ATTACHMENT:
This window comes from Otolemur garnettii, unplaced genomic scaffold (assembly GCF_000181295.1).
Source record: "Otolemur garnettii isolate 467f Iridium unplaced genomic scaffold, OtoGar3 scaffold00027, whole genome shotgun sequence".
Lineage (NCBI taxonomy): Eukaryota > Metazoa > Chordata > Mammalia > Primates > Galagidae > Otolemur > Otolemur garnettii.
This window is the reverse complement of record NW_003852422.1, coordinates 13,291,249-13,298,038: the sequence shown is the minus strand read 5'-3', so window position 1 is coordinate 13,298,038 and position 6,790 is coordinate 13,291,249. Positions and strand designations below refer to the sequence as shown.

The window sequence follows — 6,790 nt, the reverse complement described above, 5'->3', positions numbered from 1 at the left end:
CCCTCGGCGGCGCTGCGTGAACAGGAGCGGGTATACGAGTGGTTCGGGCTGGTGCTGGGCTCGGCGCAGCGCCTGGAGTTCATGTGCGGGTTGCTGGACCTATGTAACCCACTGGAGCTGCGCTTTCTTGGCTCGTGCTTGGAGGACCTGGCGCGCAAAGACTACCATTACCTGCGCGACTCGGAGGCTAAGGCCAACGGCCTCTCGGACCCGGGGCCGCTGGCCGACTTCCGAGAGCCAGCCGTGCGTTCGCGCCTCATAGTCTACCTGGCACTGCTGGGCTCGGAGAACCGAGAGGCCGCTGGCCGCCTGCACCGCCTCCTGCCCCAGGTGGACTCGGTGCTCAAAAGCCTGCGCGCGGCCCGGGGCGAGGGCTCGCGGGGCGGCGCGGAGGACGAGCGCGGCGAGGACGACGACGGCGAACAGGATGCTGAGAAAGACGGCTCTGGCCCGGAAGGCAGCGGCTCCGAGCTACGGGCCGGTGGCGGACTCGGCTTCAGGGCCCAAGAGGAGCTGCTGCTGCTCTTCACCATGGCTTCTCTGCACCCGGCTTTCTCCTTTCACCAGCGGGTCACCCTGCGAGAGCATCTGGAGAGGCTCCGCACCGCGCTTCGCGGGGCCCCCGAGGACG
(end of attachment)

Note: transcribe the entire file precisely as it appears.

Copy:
This window comes from Otolemur garnettii, unplaced genomic scaffold (assembly GCF_000181295.1).
Source record: "Otolemur garnettii isolate 467f Iridium unplaced genomic scaffold, OtoGar3 scaffold00027, whole genome shotgun sequence".
Lineage (NCBI taxonomy): Eukaryota > Metazoa > Chordata > Mammalia > Primates > Galagidae > Otolemur > Otolemur garnettii.
This window is the reverse complement of record NW_003852422.1, coordinates 13,291,249-13,298,038: the sequence shown is the minus strand read 5'-3', so window position 1 is coordinate 13,298,038 and position 6,790 is coordinate 13,291,249. Positions and strand designations below refer to the sequence as shown.

The window sequence follows — 6,790 nt, the reverse complement described above, 5'->3', positions numbered from 1 at the left end:
CCCTCGGCGGCGCTGCGTGAACAGGAGCGGGTATACGAGTGGTTCGGGCTGGTGCTGGGCTCGGCGCAGCGCCTGGAGTTCATGTGCGGGTTGCTGGACCTATGTAACCCACTGGAGCTGCGCTTTCTTGGCTCGTGCTTGGAGGACCTGGCGCGCAAAGACTACCATTACCTGCGCGACTCGGAGGCTAAGGCCAACGGCCTCTCGGACCCGGGGCCGCTGGCCGACTTCCGAGAGCCAGCCGTGCGTTCGCGCCTCATAGTCTACCTGGCACTGCTGGGCTCGGAGAACCGAGAGGCCGCTGGCCGCCTGCACCGCCTCCTGCCCCAGGTGGACTCGGTGCTCAAAAGCCTGCGCGCGGCCCGGGGCGAGGGCTCGCGGGGCGGCGCGGAGGACGAGCGCGGCGAGGACGACGACGGCGAACAGGATGCTGAGAAAGACGGCTCTGGCCCGGAAGGCAGCGGCTCCGAGCTACGGGCCGGTGGCGGACTCGGCTTCAGGGCCCAAGAGGAGCTGCTGCTGCTCTTCACCATGGCTTCTCTGCACCCGGCTTTCTCCTTTCACCAGCGGGTCACCCTGCGAGAGCATCTGGAGAGGCTCCGCACCGCGCTTCGCGGGGCCCCCGAGGACG